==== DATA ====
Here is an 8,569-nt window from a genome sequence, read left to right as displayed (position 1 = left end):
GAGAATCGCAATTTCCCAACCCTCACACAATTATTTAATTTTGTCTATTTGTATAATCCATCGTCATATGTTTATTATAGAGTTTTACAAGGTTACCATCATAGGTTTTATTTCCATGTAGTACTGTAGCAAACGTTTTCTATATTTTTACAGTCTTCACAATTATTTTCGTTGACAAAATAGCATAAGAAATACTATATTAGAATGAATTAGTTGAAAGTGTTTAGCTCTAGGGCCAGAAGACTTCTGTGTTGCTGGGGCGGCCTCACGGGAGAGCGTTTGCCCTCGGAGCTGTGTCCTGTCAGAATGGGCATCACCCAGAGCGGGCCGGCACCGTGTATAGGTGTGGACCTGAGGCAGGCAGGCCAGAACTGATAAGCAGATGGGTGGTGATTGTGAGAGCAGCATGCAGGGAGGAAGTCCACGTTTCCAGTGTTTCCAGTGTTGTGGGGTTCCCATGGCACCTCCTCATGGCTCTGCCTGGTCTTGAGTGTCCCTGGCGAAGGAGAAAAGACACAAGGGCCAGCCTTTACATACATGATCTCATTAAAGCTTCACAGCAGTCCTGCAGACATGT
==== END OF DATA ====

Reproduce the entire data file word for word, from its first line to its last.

Here is an 8,569-nt window from a genome sequence, read left to right as displayed (position 1 = left end):
GAGAATCGCAATTTCCCAACCCTCACACAATTATTTAATTTTGTCTATTTGTATAATCCATCGTCATATGTTTATTATAGAGTTTTACAAGGTTACCATCATAGGTTTTATTTCCATGTAGTACTGTAGCAAACGTTTTCTATATTTTTACAGTCTTCACAATTATTTTCGTTGACAAAATAGCATAAGAAATACTATATTAGAATGAATTAGTTGAAAGTGTTTAGCTCTAGGGCCAGAAGACTTCTGTGTTGCTGGGGCGGCCTCACGGGAGAGCGTTTGCCCTCGGAGCTGTGTCCTGTCAGAATGGGCATCACCCAGAGCGGGCCGGCACCGTGTATAGGTGTGGACCTGAGGCAGGCAGGCCAGAACTGATAAGCAGATGGGTGGTGATTGTGAGAGCAGCATGCAGGGAGGAAGTCCACGTTTCCAGTGTTTCCAGTGTTGTGGGGTTCCCATGGCACCTCCTCATGGCTCTGCCTGGTCTTGAGTGTCCCTGGCGAAGGAGAAAAGACACAAGGGCCAGCCTTTACATACATGATCTCATTAAAGCTTCACAGCAGTCCTGCAGACATGT